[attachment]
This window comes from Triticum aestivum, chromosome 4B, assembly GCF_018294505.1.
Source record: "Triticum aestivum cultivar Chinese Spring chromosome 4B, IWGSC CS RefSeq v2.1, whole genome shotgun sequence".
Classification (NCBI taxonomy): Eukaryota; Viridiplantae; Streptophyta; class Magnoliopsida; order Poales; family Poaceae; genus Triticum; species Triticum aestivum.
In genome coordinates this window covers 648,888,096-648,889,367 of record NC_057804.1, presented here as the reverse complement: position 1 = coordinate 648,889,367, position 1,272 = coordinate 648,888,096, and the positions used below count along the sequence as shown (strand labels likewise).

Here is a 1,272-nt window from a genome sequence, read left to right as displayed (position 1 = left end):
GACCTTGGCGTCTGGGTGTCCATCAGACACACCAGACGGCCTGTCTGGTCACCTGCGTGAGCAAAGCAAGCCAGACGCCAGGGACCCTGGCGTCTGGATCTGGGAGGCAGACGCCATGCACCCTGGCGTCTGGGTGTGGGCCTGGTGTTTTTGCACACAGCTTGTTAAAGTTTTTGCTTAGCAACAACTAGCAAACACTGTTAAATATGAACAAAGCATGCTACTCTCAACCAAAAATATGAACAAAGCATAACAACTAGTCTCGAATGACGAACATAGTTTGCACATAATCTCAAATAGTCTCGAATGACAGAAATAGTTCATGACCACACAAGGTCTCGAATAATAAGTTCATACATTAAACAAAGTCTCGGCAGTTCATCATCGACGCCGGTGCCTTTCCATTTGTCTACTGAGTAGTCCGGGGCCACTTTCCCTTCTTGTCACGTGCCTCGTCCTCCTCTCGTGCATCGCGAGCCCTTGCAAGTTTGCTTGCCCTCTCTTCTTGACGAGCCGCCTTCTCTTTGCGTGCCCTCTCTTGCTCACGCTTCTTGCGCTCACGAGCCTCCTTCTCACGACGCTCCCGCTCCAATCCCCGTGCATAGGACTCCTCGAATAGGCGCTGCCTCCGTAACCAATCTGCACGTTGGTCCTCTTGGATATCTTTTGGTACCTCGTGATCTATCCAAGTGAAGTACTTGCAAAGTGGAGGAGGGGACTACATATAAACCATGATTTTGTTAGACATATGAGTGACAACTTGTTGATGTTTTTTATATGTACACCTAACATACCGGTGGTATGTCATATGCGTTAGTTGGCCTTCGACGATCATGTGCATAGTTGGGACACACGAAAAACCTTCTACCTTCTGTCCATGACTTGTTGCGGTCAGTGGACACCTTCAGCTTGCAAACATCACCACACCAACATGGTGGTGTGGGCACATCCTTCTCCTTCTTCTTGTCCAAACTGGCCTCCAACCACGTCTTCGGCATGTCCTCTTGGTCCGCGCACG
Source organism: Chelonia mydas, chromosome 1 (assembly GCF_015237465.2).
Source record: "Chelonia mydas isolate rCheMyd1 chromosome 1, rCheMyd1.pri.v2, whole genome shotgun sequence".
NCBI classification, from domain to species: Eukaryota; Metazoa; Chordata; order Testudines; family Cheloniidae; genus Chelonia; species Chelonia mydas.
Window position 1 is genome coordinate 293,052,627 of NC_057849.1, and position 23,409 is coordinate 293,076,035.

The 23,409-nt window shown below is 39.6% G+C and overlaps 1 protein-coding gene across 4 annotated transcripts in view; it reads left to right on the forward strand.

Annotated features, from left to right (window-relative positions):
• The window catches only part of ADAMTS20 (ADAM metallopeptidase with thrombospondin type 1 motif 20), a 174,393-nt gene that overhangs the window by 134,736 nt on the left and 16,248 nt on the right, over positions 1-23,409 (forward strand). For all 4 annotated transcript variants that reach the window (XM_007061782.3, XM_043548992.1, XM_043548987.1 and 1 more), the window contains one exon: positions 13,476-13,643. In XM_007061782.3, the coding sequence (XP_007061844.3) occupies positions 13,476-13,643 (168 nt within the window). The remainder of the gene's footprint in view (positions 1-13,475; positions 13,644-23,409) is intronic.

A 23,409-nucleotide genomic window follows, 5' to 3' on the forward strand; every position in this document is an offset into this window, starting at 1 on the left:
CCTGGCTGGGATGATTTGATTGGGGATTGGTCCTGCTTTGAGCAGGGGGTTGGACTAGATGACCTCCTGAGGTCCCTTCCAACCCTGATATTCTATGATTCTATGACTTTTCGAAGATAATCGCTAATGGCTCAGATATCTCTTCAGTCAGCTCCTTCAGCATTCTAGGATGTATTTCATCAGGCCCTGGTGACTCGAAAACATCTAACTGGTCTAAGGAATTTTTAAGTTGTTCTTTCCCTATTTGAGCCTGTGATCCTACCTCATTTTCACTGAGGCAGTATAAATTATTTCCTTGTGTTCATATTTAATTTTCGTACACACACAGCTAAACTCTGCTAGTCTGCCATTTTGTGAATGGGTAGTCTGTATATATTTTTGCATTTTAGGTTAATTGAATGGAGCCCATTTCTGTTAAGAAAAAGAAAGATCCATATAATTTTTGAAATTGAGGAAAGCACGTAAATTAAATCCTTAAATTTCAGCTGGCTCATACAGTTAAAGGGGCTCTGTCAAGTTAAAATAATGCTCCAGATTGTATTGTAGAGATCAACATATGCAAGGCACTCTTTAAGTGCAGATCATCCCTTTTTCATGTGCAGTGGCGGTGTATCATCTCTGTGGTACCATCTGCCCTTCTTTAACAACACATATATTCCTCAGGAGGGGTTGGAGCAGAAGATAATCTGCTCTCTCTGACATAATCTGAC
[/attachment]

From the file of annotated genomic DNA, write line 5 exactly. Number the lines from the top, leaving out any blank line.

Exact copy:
Here is a 1,272-nt window from a genome sequence, read left to right as displayed (position 1 = left end):